We’re continuing to roll out our training for OpenStack, and this week we launched training at colleges and universities; and we could think of no better place to start than the Massachusetts Institute of Technology (MIT).
As part of MIT’s 2013 Independent Activities Period, more than 20 students will receive a 12-hour introduction to OpenStack from the Rackspace training for OpenStack team.
While delivering training at MIT was a first for the team, it wasn’t the first time OpenStack has been used at MIT –the school’s infrastructure group runs an OpenStack deployment for its CSAIL (Computer Science and Artificial Intelligence Lab).
The training session usually runs four days — for a total of 32 hours — but to fit the MIT IAP schedule, the class was condensed to just 12 hours with some pre-work for students.
Several students in the class are MIT scientific researchers, who are looking for easier and faster ways to harness compute power. They hope OpenStack can relieve the wait for resources they sometimes experience with dedicated hardware or large national computing centers.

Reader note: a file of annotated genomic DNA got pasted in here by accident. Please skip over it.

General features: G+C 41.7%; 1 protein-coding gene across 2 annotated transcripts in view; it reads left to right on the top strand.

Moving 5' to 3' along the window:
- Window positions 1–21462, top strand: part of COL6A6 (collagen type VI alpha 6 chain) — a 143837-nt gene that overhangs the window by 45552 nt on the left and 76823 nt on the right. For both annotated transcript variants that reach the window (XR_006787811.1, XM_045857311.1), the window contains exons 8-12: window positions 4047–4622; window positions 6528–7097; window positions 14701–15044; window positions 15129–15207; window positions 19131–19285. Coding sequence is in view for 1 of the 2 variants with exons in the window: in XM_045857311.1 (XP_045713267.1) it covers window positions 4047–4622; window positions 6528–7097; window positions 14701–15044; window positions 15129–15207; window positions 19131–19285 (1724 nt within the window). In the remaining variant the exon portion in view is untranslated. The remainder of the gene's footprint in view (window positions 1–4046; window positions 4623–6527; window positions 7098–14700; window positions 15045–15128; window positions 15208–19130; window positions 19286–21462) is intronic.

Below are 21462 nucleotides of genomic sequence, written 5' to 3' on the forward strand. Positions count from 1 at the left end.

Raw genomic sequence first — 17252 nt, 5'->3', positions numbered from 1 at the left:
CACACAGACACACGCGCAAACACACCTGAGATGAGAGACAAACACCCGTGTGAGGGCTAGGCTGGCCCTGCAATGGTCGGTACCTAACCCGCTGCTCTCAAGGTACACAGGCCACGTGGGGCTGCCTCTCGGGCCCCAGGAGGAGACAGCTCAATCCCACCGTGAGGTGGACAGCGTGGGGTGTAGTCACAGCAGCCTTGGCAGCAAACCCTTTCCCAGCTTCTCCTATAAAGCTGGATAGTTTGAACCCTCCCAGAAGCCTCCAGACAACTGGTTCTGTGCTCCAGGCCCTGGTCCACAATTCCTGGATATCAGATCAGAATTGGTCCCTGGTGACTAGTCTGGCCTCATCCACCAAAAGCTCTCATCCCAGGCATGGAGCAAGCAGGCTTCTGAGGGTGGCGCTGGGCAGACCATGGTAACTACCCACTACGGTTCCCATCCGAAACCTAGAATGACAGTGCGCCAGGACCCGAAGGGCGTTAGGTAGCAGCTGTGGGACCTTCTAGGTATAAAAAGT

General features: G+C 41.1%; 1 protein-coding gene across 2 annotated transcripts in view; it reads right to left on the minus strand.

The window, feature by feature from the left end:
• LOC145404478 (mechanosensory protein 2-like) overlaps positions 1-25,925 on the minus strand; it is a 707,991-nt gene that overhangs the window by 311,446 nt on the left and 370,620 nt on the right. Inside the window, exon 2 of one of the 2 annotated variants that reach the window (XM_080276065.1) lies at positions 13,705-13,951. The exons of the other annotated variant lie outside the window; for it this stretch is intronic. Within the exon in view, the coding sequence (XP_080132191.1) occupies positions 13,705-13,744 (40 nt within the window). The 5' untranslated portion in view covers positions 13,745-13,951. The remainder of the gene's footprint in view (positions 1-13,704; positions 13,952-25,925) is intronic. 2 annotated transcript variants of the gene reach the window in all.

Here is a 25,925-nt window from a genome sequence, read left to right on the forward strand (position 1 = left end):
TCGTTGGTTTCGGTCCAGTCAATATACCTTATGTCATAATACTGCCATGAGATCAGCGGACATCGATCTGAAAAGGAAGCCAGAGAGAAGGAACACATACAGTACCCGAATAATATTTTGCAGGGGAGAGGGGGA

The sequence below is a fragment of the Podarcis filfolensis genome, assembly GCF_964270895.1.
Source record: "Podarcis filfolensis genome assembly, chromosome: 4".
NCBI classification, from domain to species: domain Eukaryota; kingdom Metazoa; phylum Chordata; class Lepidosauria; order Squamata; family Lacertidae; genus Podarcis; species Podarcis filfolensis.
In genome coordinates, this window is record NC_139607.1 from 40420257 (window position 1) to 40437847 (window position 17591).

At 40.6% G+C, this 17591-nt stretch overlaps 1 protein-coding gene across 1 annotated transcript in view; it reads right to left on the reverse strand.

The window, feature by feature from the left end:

The Rackspace class features a “cloud in a box” lab made up of 24 Dell laptops that are truly commodity hardware; nothing much beyond what anyone could buy at the neighborhood big box store. Each student gets his own OpenStack node which makes the class very hands-on.
We’ll be following the class each day this week. This video offers a glimpse of the first night of OpenStack training, highlighting the training team’s arrival on campus and the introduction to OpenStack.
Looking for a primer on OpenStack, check out OpenStack 101, a six-minute video crash course on what OpenStack is and who uses it.